Finland Times

Wednesday, 29 November, 2023
Home NATIONALHunting to continue under wolf population management
Wed, 09 Nov, 2016 12:08:07 AM
FTimes Report, Nov 9
Photo Lehtikuva.
The Management Plan for the Wolf Population in Finland, adopted by the Ministry of Agriculture and Forestry in January 2015, proposes a two-year trial period for allowing more flexibility in the hunting of wolves.
The hunting allowed in winter 2015 and winter 2016 was to target young wolves, while killing alpha males was to be avoided in order not to put the viability of the pack at risk, said a press release on Tuesday.
After the two-year trial an evaluation was to be conducted before deciding whether hunting should be continued.  
In 2015, a total of 17 wolves were killed in the trial hunting, three of these alpha males of the pack.
When hunting permits granted to prevent significant damage, wolves killed by police order and other wolves reported dead are included, the removals from the population totalled 42 wolves.
In the trial hunting in winter 2016 a total of 43 wolves were killed, 20 of these alpha males of the pack. Removals from the population totalled 78 wolves as per the recently completed evaluation.
In winter 2015 the number of alpha males killed was very small and the population was calculated to have grown from 220-245 to 275-310 individuals in 2016.
The number of alpha males killed in the trial hunting in winter 2016 was much higher.
The evaluation concluded that, while hunting in winter 2015 may be considered successful, hunting in winter 2016 and the large number of alpha males killed shows that the sustainability of hunting as it was being carried out in the trial period cannot be guaranteed.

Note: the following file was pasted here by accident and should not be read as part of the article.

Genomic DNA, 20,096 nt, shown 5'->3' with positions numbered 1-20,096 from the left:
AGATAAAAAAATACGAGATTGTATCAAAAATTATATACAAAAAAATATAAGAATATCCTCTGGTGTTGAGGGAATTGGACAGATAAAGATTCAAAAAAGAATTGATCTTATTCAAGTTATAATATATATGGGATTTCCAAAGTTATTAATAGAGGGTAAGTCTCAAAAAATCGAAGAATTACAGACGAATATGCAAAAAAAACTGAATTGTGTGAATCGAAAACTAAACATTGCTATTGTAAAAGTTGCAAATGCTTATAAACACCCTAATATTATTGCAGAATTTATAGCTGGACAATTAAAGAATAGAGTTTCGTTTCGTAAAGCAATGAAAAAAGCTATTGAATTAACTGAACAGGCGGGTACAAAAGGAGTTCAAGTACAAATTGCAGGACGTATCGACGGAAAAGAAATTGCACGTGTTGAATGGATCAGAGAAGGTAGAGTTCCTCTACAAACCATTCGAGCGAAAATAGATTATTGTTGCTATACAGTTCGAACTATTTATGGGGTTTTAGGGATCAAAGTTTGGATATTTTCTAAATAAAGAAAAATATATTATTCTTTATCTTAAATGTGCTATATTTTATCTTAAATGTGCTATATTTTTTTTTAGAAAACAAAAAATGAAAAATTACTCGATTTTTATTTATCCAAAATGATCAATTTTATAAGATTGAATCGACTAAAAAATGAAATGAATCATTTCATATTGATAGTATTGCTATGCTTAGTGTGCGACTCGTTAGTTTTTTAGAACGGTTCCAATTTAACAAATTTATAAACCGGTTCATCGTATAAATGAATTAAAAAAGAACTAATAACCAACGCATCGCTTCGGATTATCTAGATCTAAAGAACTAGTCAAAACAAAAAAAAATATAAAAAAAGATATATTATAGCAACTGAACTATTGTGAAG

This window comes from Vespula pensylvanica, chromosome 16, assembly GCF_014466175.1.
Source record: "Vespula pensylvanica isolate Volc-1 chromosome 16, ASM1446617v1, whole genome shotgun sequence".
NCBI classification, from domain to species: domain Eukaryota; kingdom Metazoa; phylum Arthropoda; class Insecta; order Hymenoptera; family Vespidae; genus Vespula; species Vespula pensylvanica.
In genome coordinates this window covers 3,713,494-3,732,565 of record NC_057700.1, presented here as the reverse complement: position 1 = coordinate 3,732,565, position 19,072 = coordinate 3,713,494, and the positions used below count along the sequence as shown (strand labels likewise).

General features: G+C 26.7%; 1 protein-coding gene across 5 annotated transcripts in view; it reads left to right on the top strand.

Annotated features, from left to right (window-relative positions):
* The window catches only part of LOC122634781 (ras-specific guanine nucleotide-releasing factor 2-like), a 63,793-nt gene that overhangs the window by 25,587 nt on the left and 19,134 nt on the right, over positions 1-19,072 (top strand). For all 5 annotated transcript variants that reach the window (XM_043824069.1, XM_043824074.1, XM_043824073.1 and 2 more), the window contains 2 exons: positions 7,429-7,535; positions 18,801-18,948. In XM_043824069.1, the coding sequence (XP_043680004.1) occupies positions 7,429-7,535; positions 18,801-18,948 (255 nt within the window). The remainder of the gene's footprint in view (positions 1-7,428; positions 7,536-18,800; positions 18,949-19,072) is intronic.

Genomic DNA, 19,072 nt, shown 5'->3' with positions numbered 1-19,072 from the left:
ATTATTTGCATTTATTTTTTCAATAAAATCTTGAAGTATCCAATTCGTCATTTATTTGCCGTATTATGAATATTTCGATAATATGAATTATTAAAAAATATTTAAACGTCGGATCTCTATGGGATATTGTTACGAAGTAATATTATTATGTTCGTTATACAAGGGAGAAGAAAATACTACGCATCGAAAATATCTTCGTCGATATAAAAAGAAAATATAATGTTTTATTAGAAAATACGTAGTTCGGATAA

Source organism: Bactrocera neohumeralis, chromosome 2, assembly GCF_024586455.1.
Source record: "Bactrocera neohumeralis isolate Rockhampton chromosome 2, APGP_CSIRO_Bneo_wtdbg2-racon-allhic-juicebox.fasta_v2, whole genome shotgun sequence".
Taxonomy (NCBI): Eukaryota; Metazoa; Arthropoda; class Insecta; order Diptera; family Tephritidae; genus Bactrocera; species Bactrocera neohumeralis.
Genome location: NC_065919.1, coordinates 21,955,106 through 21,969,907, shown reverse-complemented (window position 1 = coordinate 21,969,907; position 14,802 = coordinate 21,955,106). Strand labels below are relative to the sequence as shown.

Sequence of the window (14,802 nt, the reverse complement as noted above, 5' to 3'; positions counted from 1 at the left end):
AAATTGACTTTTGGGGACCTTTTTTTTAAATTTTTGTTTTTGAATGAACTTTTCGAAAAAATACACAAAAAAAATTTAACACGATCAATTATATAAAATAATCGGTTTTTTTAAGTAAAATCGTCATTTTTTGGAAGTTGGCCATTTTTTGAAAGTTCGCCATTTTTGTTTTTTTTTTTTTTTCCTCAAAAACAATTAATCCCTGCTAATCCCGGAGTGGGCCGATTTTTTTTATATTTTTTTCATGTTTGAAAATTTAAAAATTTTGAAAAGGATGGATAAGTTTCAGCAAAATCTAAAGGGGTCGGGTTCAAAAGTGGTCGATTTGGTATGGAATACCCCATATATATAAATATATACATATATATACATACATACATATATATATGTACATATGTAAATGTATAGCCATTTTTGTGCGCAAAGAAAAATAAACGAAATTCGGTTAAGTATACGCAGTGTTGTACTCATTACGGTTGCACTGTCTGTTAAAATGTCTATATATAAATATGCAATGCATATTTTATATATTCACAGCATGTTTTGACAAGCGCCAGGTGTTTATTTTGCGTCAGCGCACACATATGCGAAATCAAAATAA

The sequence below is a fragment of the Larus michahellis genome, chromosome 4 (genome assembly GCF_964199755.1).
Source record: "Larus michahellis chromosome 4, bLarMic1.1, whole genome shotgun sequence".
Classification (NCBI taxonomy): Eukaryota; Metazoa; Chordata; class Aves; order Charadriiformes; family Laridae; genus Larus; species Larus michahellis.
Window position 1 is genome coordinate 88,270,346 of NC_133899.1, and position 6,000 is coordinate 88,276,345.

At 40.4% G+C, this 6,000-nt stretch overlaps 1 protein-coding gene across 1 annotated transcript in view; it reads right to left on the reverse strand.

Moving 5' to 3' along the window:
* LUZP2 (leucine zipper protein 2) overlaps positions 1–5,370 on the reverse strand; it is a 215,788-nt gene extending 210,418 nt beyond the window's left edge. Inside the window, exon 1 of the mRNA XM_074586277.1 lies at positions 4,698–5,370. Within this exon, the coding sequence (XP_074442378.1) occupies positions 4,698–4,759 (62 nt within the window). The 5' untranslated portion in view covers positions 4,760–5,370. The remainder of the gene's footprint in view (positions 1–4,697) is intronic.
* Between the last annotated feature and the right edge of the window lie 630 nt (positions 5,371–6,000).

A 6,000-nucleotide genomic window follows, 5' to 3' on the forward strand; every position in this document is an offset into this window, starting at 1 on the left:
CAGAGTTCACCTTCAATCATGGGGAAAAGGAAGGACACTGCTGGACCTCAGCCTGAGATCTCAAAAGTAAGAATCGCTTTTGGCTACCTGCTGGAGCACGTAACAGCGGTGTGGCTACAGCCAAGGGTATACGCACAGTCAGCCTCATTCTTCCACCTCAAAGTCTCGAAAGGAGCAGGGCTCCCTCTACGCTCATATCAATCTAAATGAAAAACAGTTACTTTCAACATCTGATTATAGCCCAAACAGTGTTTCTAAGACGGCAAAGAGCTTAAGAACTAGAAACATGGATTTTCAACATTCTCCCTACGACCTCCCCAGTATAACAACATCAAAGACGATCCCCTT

Hunting in 2016 showed that targeting hunting to young individuals in accordance with the objective is quite difficult.
When making the decisions the ministry and the Finnish Wildlife Agency cannot foresee the impact of hunting on the wolf population as a whole as the derogations are in force and applicable in all the areas covered at the same time.
The Ministry of Agriculture and Forestry should establish the maximum allowable number of wolves to be killed.
When this number is met, the Finnish Wildlife Agency will not grant any new derogations, said the release.
The number of wolves killed would also include the wolves killed by a police order.
The Management Plan for the Wolf Population in Finland aims to reconcile the needs of wolves and their protection and those of the citizens living and working in wolf territories.
The management plan was based on the weak status of the wolf population, on the one hand, and the strong criticism against actions by the public authorities, on the other.
The plan sets out measures concerning wolf hunting with the aim to strengthen the sense of security among the local people and their opportunities to influence what happens in the area where they live.  
In 2006–2010 the Finnish wolf population declined by the average of 15 individuals a year. The main reason suggested was illegal killing. 
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